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The University of Canberra has available, through LearnOnline (Moodle), text-matching software that helps students and staff reduce plagiarism and improve understandings of academic integrity. Known as URKUND, the software matches submitted text in student assignments against material from various sources: the internet, published books and journals. A recent report points out that text-matching software shows text parallels and that educators need to decide what is plagiarism.
However, for both staff and students, it is important to clarify that Urkund is not a plagiarism-checking tool. It is a text-matching tool. This is an important distinction. Urkund will generate a text-matching report which can be accessed by yourself and your students, and it will give a percentage score to show how much text it can match. Many students see a percentage of 20% for example, and panic, thinking they have plagiarised. They often go to unnecessary and counterproductive lengths to reduce this number. It is often not the case that they have plagiarised, as they may be directly quoting and citing a source, which Urkund then matches.
It is recommended that students and staff are familiar with the policies around academic integrity and with any specific faculty policies in this area. It is also recommended that academic integrity is embedded within the curriculum and assessment practices (see about building integrity).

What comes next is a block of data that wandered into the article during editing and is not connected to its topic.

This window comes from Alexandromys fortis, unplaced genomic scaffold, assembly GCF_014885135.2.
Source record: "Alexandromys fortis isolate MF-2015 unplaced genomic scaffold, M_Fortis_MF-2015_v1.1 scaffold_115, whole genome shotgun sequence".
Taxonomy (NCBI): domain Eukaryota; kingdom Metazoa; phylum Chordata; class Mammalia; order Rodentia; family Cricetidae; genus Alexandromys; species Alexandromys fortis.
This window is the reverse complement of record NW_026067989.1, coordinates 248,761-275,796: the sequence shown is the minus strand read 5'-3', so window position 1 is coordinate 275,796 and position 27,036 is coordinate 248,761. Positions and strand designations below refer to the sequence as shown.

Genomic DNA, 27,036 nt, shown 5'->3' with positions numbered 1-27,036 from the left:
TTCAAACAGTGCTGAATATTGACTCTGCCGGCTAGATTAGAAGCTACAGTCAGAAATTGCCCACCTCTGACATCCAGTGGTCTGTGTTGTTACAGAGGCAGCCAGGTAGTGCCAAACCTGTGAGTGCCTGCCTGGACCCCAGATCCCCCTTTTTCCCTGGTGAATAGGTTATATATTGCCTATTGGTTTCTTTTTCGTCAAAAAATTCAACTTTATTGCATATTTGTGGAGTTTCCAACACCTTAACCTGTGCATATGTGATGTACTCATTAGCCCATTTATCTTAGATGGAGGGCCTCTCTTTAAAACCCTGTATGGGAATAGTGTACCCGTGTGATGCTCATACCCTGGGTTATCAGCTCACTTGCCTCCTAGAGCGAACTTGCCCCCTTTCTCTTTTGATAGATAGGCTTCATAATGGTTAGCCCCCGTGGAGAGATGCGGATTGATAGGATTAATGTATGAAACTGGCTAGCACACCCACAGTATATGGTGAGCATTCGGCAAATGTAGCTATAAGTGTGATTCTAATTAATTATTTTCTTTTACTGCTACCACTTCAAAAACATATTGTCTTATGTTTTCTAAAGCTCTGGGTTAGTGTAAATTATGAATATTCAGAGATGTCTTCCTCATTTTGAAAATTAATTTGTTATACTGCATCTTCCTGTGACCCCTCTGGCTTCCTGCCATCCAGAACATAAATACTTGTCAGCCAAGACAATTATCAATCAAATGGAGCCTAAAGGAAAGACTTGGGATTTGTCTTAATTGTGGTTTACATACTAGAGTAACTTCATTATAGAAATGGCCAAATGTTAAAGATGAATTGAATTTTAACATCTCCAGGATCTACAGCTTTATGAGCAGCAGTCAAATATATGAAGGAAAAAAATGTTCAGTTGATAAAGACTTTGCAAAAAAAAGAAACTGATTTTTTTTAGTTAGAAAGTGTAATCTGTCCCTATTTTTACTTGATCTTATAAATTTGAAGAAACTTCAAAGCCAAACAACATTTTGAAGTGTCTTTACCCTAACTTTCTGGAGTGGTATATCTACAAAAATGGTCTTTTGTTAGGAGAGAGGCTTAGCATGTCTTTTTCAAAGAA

Related policy, academic skills, and library information:
You can find further information about UC's approach to academic integrity in the UC Student Conduct Rules 2015.
Study Skills provides a range of programs to help students understand academic integrity, incorporating the work and ideas of others into their own work, referencing and using Urkund. Online modules to help students to understand these topics can be found at the Study Help Moodle site, which also contains information regarding the face-to-face Study Skills programs.
The UC Library produces the UC Referencing Guide which contains detailed information for how to reference sources using the commonly-used referencing styles (APA, Harvard, AGLC3, Vancouver and Chicago). Study Skills and the Library run joint EndNote training workshops several times each semester – details can be found on the Study Skills webpage.